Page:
Matt Bryant was the shadow of the man he is today when The C Group first met him two years ago; distressed at the life changing injuries he had sustained in Afghanistan and distraught over the pending termination of his career from the Royal Marines. After considerable thought and mentoring, Matt took the bold decision to retrain as a commercial helicopter pilot under the Wings for Warriors programme. The C Group provided Matt with a grant of £15,000 to pay his initial flying training, and concurrently helped him successfully apply for additional funds from other sources to complete the programme. On completion of his training, The C Group will work with Matt to help him transition from pilot training into employment as a commercial pilot.
Spotlight “ The ticking heartbeat of a clock can add to the ambience of a room” Leigh Extence gives guidance on what might be an important purchase for you
McCabe: A rare English carriage clock made circa 1820 by the emminent makers, James McCabe of London, with a double fusee movement striking on a gong.
For peace of mind visit an established and reputable dealer who will talk you through the clocks available and answer any questions or worries you may have with honesty and thoroughness. Be sure that the movement has been fully overhauled and carries a guarantee and that restoration has been undertaken on the dial and case in a sympathetic manner. Only look to purchase a clock that you really fall for, remember you may live with it for a long time and it’s important to be able to look at your clock with real fondness. Be sure to ask about the clock’s past and any research that’s been undertaken. We are lucky in this country in that most clockmakers signed their pieces either on the dial or movement and so a little research will bring to light the maker’s working dates and history, something that adds so much more pleasure to its ownership. Again a reputable dealer will have undertaken this work beforehand and should have it there for you. Having bought the clock and decided where you are going to position it, don't worry about the practicalities of getting it from the showroom to a place in the house where it’s ticking happily away. For larger clocks or those that need setting up a competent dealer will arrange the delivery and set up of your new purchase and should make sure it’s settled into its new home. “If you've not got a clock ticking away in your home, then go out and find one, whether it costs a few pounds or many thousands. The difference it'll make to your home is well worth it!”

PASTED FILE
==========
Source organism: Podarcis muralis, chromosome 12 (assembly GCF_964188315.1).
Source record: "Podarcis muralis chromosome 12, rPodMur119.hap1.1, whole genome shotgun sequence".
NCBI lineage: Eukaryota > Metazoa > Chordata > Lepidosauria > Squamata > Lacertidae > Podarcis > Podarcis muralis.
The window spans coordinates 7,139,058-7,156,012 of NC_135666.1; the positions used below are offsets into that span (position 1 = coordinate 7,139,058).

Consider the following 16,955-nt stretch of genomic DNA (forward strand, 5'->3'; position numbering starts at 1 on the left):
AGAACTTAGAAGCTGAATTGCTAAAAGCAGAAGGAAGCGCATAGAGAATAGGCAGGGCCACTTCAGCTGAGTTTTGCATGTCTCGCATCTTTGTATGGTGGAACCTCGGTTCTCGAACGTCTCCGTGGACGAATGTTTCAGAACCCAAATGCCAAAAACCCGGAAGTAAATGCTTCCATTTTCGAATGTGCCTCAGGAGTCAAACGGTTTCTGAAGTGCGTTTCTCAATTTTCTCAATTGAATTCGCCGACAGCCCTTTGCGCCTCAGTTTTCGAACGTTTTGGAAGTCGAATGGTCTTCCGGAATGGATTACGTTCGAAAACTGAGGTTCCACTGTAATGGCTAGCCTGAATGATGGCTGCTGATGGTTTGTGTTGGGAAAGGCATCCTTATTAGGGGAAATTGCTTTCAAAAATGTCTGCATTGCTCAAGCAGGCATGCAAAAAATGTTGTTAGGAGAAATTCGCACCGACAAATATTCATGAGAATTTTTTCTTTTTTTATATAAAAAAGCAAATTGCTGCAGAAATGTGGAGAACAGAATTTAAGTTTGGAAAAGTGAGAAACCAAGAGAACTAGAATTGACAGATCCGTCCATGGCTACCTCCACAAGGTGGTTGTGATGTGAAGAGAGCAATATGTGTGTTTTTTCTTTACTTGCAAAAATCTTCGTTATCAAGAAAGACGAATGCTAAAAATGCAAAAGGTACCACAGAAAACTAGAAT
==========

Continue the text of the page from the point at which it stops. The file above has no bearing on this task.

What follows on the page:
Gilbertson: A mahogany bracket clock chiming the quarters on eight bells, as made by the well-known clockmaker John Taylor for Gilbertson of Rippon.
A selection of clocks from Leigh's showroom at The Grove, Honiton.
Leigh Extence, a dealer and consultant in antique clocks is celebrating 30 years in the antiques business.